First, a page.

Money Avoidance: A Guide to Financial Failure

Annoyed woman plugging ears with fingers doesn't want to listen

“We’re both really busy.”

“My wife really doesn’t get involved with our finances.”

“I started to track my expenses, but then I got out of the habit.”

“I was using an online program, but stopped because it just kept sending me messages that I was overspending.”

The excuses go on and on, and they all seem rather reasonable, at first blush. But what they are really saying is that paying attention to financial issues is simply too painful to apply the time and attention necessary to make sure they’re on the right track.

Money avoidance can come from a variety of sources, but mostly it’s irrational fear. Fear stems from what you don’t know, and when it comes to the vagaries of money and financial decision-making, in many cases, it’s well founded.  Imagine being handed a scalpel and told to perform a surgical procedure. You would, but you’re not a doctor and wouldn’t know a vein from an artery. Fear might be pretty high on the scale in a situation like that. Of course, life and death is rarely in the balance when it comes to money decisions, but living a life centered on your values, clearly defined goals and a peace of mind requires sufficient knowledge to make appropriate decisions.

So to guarantee you that remain in a state of money avoidance, make sure you continue to do the following:

  • Remain non-communicative with other stakeholders in financial matters.
  • Do not read Jonathan Clements’ Money Guide 2016 or any other books or resources that will add to your knowledge.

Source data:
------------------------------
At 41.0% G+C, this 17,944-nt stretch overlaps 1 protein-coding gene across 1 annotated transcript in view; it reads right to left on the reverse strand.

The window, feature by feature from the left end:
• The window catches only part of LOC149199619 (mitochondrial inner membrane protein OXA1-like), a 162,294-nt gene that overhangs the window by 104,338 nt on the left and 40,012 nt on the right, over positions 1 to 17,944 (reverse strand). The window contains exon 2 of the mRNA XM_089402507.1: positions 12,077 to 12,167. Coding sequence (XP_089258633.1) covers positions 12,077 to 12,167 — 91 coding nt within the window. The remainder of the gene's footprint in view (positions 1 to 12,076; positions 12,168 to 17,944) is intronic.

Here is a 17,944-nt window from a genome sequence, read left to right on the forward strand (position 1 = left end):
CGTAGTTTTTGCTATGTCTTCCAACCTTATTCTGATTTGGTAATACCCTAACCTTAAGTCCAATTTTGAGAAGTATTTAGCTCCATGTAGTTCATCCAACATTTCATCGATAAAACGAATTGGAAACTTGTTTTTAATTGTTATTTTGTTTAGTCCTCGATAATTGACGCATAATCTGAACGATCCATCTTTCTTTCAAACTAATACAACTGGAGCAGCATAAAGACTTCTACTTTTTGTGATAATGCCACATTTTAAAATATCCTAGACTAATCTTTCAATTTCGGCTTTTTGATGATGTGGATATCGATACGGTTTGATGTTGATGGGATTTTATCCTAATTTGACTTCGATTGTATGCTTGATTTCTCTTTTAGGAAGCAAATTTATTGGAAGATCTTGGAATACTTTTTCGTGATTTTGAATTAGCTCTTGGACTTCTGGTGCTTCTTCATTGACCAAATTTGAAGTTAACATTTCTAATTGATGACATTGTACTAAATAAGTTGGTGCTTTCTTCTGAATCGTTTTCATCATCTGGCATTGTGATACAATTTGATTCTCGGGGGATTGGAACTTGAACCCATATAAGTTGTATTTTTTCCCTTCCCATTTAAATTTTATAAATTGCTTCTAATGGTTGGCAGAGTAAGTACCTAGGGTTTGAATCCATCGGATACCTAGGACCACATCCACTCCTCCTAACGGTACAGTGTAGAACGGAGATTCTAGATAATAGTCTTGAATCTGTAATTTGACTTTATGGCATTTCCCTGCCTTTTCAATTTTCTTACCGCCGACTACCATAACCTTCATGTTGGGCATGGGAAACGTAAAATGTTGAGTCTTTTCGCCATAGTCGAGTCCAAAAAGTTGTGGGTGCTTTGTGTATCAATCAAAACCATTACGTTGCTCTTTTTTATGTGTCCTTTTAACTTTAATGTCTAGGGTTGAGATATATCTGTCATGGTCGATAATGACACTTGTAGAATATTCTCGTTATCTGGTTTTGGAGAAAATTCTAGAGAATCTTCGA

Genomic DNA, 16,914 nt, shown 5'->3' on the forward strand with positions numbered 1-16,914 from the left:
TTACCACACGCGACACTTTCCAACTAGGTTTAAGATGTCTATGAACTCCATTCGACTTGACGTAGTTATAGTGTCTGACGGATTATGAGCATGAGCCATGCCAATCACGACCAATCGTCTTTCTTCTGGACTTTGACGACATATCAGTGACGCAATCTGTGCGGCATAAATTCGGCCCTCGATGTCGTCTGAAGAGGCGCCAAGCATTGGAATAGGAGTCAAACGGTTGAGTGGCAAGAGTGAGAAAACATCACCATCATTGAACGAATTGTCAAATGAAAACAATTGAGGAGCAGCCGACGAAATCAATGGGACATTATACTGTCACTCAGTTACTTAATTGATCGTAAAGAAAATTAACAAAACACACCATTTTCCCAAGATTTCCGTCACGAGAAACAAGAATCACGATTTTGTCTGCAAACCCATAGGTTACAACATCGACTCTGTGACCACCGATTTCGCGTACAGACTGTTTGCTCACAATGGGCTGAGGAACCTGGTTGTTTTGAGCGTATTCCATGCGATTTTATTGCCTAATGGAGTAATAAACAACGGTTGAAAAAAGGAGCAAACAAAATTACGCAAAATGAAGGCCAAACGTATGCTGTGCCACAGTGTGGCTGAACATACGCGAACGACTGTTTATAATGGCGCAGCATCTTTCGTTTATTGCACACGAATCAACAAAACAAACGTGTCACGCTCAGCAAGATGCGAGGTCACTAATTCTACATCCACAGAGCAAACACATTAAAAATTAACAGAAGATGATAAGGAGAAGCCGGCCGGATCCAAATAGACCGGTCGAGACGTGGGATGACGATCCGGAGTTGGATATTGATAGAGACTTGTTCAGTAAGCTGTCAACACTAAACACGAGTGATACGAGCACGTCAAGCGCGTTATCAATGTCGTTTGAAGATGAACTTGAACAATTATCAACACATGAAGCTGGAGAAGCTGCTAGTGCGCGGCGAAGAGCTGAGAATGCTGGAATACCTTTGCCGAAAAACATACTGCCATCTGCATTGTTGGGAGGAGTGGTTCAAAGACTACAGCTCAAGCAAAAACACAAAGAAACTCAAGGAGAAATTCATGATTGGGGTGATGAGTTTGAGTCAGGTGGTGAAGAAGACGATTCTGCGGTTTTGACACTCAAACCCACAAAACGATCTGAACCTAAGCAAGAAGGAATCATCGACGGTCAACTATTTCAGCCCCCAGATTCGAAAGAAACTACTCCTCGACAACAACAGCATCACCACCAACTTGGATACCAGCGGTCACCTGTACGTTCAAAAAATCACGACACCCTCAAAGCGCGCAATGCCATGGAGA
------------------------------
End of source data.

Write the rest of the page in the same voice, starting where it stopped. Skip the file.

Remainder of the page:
• Do not track your spending.
  • Do not, under any circumstances, create goals, dreams or other life ambitions that require financial awareness or discipline.
  • Do not hire and work with qualified professionals who can help guide you in your decision-making.
  • Do not reduce debt, create an emergency fund or contribute to a retirement plan.
  • Do not admit to yourself or others that you do not have the knowledge, experience, time or desire to navigate your financial landscape.

If you follow these seven items, you will definitely maintain your level of financial avoidance, and according to the most popular belief of those who live in this state, “It will all work out.”  The concept of magical thinking works perfectly with money avoidance. This way, you can continue to sidestep the daunting challenges while maintaining an optimism that it will be OK.

People who live in money avoidance most often were not raised in a family where money was discussed openly, and any reference to financial issues were uttered in hushed tones, if at all.  Let’s face it, we avoid things with which we are uncomfortable.

If, however, you want to break the chain of avoidance, you need to build your knowledge along with your confidence and build a level of trust and open communication. Changing from avoidance to action requires several steps, as outlined in James Prochaska’s Change Model:

  1. Precontemplation: Not ready
  2. Contemplation: Getting ready
  3. Preparation: Ready
  4. Action: Active change
  5. Maintenance: Sustained change
  6. Termination: A new model or habit is established

As in all decisions to change, there must be a motivating factor.  In the case of your money life, rational fear can be employed effectively by considering: “What is the likely outcome if I do not change?” This can be a very sobering moment for those steeped deeply in avoidance. But once you wipe away the magical thinking of the miraculous outcome, you are left with a reality that can kick you from stage to stage of productive change.

But hey, if you’re happily living your life with your head either in the clouds or in the buried in the sand, by all means, do nothing.

After all, what’s the worst that can happen?